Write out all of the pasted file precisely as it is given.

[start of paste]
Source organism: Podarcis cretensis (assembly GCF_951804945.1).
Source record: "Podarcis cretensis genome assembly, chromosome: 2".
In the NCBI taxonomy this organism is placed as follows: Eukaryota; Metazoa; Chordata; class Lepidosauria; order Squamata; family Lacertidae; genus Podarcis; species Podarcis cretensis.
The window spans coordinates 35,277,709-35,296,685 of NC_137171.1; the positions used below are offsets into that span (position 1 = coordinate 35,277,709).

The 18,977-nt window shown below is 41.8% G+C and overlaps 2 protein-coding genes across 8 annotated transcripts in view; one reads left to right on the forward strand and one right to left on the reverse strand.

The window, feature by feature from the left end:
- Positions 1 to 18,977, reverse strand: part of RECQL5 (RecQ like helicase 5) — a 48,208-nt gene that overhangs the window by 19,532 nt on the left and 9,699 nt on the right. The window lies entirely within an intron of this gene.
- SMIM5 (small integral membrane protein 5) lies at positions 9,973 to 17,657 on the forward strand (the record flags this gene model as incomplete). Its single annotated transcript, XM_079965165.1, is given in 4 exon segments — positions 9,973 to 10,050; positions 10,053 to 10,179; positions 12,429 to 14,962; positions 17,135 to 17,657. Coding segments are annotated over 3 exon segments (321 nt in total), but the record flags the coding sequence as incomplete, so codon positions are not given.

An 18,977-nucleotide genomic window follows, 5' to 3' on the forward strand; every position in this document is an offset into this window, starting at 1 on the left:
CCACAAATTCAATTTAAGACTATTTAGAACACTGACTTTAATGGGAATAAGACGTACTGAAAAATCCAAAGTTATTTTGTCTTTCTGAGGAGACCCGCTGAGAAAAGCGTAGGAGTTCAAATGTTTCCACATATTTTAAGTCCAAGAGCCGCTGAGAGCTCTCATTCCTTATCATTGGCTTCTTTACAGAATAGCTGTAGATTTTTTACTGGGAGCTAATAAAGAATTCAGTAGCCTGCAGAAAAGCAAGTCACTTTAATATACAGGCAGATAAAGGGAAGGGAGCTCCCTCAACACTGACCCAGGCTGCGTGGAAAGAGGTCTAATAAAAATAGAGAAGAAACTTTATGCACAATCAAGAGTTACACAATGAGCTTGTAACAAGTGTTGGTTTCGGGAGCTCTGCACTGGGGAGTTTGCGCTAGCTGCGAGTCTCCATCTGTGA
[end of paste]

Source organism: Podarcis cretensis (assembly GCF_951804945.1).
Source record: "Podarcis cretensis genome assembly, chromosome: 2".
In the NCBI taxonomy this organism is placed as follows: Eukaryota; Metazoa; Chordata; class Lepidosauria; order Squamata; family Lacertidae; genus Podarcis; species Podarcis cretensis.
The window spans coordinates 35,277,709-35,296,685 of NC_137171.1; the positions used below are offsets into that span (position 1 = coordinate 35,277,709).

The 18,977-nt window shown below is 41.8% G+C and overlaps 2 protein-coding genes across 8 annotated transcripts in view; one reads left to right on the forward strand and one right to left on the reverse strand.

The window, feature by feature from the left end:
- Positions 1 to 18,977, reverse strand: part of RECQL5 (RecQ like helicase 5) — a 48,208-nt gene that overhangs the window by 19,532 nt on the left and 9,699 nt on the right. The window lies entirely within an intron of this gene.
- SMIM5 (small integral membrane protein 5) lies at positions 9,973 to 17,657 on the forward strand (the record flags this gene model as incomplete). Its single annotated transcript, XM_079965165.1, is given in 4 exon segments — positions 9,973 to 10,050; positions 10,053 to 10,179; positions 12,429 to 14,962; positions 17,135 to 17,657. Coding segments are annotated over 3 exon segments (321 nt in total), but the record flags the coding sequence as incomplete, so codon positions are not given.

An 18,977-nucleotide genomic window follows, 5' to 3' on the forward strand; every position in this document is an offset into this window, starting at 1 on the left:
CCACAAATTCAATTTAAGACTATTTAGAACACTGACTTTAATGGGAATAAGACGTACTGAAAAATCCAAAGTTATTTTGTCTTTCTGAGGAGACCCGCTGAGAAAAGCGTAGGAGTTCAAATGTTTCCACATATTTTAAGTCCAAGAGCCGCTGAGAGCTCTCATTCCTTATCATTGGCTTCTTTACAGAATAGCTGTAGATTTTTTACTGGGAGCTAATAAAGAATTCAGTAGCCTGCAGAAAAGCAAGTCACTTTAATATACAGGCAGATAAAGGGAAGGGAGCTCCCTCAACACTGACCCAGGCTGCGTGGAAAGAGGTCTAATAAAAATAGAGAAGAAACTTTATGCACAATCAAGAGTTACACAATGAGCTTGTAACAAGTGTTGGTTTCGGGAGCTCTGCACTGGGGAGTTTGCGCTAGCTGCGAGTCTCCATCTGTGA